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Vladimir Kramnik vs Veselin Topalov
Kramnik - Topalov World Championship Match (2006), Elista RUS, rd 3, Sep-26
Catalan Opening: Open Defense (E04)  ·  1/2-1/2
ANALYSIS [x]

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Kibitzer's Corner
< Earlier Kibitzing  · PAGE 30 OF 30 ·  Later Kibitzing>
Sep-26-06
Premium Chessgames Member
  brankat: <Paul123> <After move 34. Kramnik went right for the draw>

If there had been another 5 minutes on Kramnik's clock, the score would now be 3:0. Btw, the above post of Yours was #123 :-) Congratulations!

Sep-26-06  CapablancaFan: Just got in. Lol. I see Topa did what he should have done in game 1 and take the draw! 2.5-Kramnik 0.5-Topalov. Topalov still has a long way to go.
Sep-26-06
Premium Chessgames Member
  jessicafischerqueen: ok I'm insane, giving multiple thanks to brankat for telling me where Game three is actually being discussed
Sep-26-06
Premium Chessgames Member
  nasmichael: This game felt like a battle, and if it ended peacefully, then so be it. The players would each have a psychological benefit from a win. The draw lets the tension be raised. It was a nice game.
Sep-26-06  cocodrillo: Libar: Hoje, Vlad esteve muito perto de vencer. Faria + 3, e ficaria muito difícil para o arrojado Topa. Portanto, "tablas", hoje, foi um grande resultado para o búlgaro e para os amantes do bom xadrez. Está + 2 para Vlad, mas Topa pode diminuir em 1 amanhã. Se hoje Topa tivesse terminado com - 3, recuperar-se neste embate tão curto seria quase impossível. Tomorrow, however, o embate entre esses dois gigantes começa a pegar fogo. Quem viver verá!

No entanto, meu caro, mesmo acostumado a ver reações fantásticas de topa, me parece que Kramnik é um adversário muito sólido e habituado com matches para permitir isso.

Sep-26-06  dx9293: Kramnik clearly could have gone for the jugular here, but considering the lead and his time situation, I can't blame him for playing as he did and just killing the game. Now he needs to kill Game 4 and play Game 5 in a similar fashion to Game 3.

Vesko dominated in Game 2, and must play similar to that effort and just try to convert this time. Kramnik in 2006 is clearly not the "perfect" Kramnik of 2000--Topalov just needs to play his game and hope it eventually yields results.

As a Kramnik fan, I'm not sleeping peacefully yet. (I'm a Kramnik fan, but I like Topalov a lot--he seems like a very nice and gracious guy. I must admit he would represent the World Championship very well. Thank goodness that insulting sourpuss Kasparov has retired! Certainly the chess world has only improved since he has left it.)

Sep-26-06  Hesam7: After: 32. exd5:


click for larger view

Spike 1.2 gives the following:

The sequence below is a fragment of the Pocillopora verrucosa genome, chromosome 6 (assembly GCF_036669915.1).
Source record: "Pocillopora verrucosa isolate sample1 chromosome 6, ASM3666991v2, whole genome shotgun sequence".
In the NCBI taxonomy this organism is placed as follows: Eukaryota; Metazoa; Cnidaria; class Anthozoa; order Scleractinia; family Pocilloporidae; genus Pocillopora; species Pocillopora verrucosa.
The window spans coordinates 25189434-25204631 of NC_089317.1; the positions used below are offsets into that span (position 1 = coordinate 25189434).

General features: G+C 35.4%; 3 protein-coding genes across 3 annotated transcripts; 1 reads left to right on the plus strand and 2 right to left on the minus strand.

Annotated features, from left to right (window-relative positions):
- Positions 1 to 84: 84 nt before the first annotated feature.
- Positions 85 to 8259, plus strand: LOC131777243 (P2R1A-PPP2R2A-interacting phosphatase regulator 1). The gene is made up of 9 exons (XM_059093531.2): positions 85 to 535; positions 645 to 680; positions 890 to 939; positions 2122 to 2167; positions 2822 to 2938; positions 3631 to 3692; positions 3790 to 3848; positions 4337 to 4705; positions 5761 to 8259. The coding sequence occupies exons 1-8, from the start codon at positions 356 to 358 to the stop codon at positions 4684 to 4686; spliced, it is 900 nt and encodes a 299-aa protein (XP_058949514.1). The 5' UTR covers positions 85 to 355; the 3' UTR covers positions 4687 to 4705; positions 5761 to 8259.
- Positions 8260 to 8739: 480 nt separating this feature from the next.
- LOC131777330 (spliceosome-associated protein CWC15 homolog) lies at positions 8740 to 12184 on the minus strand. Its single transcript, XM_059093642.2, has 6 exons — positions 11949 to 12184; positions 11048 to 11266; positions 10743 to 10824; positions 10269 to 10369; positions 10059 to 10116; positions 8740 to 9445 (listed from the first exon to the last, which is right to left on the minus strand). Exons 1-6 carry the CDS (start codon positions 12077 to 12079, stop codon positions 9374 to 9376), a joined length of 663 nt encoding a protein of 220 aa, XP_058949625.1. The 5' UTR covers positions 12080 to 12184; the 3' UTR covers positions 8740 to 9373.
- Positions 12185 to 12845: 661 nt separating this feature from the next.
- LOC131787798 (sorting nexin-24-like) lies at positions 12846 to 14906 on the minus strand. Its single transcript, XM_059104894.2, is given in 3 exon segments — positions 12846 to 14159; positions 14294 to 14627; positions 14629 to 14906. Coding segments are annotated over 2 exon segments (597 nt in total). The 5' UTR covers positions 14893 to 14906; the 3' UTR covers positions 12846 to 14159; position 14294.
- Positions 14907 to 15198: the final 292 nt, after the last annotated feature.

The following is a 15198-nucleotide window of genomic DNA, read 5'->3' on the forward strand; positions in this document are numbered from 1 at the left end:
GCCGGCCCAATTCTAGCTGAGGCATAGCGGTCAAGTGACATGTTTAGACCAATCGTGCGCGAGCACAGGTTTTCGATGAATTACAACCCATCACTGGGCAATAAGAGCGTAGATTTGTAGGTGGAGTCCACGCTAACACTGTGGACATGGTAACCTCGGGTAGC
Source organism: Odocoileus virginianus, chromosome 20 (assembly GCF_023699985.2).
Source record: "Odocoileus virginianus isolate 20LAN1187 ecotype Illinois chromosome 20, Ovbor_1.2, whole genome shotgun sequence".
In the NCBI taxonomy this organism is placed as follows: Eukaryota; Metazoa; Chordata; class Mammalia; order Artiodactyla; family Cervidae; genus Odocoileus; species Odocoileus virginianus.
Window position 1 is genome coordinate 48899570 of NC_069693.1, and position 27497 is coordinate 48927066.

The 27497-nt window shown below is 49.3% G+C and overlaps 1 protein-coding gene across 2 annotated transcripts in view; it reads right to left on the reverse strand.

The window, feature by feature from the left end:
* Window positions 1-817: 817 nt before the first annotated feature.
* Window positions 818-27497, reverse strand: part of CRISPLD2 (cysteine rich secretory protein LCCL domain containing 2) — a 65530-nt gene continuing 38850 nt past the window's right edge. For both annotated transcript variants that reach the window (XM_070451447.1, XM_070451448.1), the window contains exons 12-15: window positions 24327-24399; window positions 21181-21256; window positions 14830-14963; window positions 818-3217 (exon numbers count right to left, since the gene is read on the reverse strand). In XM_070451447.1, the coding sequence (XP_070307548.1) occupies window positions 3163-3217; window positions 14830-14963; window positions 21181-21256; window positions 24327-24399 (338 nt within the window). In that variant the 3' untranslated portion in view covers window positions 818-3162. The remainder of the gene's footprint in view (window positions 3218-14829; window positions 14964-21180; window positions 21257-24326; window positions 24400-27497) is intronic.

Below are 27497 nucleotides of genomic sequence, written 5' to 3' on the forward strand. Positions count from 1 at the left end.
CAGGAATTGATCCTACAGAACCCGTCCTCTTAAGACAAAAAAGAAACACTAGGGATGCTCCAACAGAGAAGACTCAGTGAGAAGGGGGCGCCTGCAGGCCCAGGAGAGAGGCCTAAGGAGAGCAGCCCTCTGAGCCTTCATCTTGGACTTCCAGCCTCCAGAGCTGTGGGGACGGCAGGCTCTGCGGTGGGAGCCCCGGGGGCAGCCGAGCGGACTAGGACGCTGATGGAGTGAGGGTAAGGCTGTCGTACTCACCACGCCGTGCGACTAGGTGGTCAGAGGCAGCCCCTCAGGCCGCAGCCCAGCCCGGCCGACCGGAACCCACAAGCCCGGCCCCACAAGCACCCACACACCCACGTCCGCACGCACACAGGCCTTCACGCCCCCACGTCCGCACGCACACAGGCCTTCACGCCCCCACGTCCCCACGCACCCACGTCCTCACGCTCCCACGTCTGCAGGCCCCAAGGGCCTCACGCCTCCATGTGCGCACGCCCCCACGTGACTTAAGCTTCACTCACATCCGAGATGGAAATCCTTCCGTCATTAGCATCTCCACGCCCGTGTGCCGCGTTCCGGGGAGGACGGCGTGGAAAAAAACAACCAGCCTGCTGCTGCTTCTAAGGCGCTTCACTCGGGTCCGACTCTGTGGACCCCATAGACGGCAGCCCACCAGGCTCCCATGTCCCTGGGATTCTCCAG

32... Qxa2 33. Qd3 Qa1 34. d6 h4 35. gxh4 Qc1 36. Rb1 Qf4 37. c5 Qg4+ 38. Kf1 e4 39. Qg3 Qf5 40. Qg5 Qh3+ 41. Kg1 Re8 42. Qg3 Qf5 43. Qg5 Qh3 (eval: +1.43 @ depth 20)

Sep-26-06  cyruslaihy: what would happen after 15...Qxg5, how can white regain the piece?
Sep-26-06
Premium Chessgames Member
  keypusher: 16. Nxe6, forking queen and bishop and threatening Qxd7+
Sep-27-06  percyblakeney: I'm not totally convinced yet that Kramnik ever had such a trivial win here that 5 minutes more on the clock would have been enough. The Chessbase report indicates that they haven't yet found the win, and refer to coming editions of Chessbase Magazine...

32. exd5 does seem like the best option, but there's no reason for Kramnik to risk anything being 2-0 up when there is a safe draw with another line.

Sep-27-06  sandyobrien: reminds me of the first game
Sep-27-06  acaling1000: Mabuhay Pilipinas! Kumusta ta! This players are not as strong as Bobby, at least in the nerves department.
Sep-27-06  sucaba: On 34. ♕c3, Black can attack White's e-♙ with 34. _ ♕e2 too, and de-block the ♙a4. For example after 35. ♕xe5 a3 36. d6 a2 37. ♖b3 ♖d8 38. ♖a3 ♖xd6 39. ♖xa2 ♕xa2 40. ♕xd6, White has to struggle for a draw.

I had hesitated to play 32. exd5 because of 32. _ e4. If then 33. ♕d4, ♕f3+ 34. ♔g1 h4 with counterplay. Or 33. ♕e2 ♖e8 34. ♕e3 ♕xa2 35. ♕f4 ♖f8 36. ♕xe4 ♕d2, where the ♙a4 is dangerous, and a ♖b7-a7 can be answered with a6-a5.

Sep-27-06
Premium Chessgames Member
  jessicafischerqueen: jessicafischerqueen: jessicafischerqueen: jessicafischerqueen: Game 4: Looking for two explanations: What is Top's compensation for allowing 15. ...bishop takes pawn on h2? And what is Kramnik's compensation for giving up his pawn on the move 21... c5? For move 21, I can see that by giving up the c pawn, Kramnik forces Top to trade his king bishop for a knight- is that all the compensation? And for the life of me (I am only a 1400+ player myself) I don't see any compensation for Top giving up his H pawn. Please explain anyone?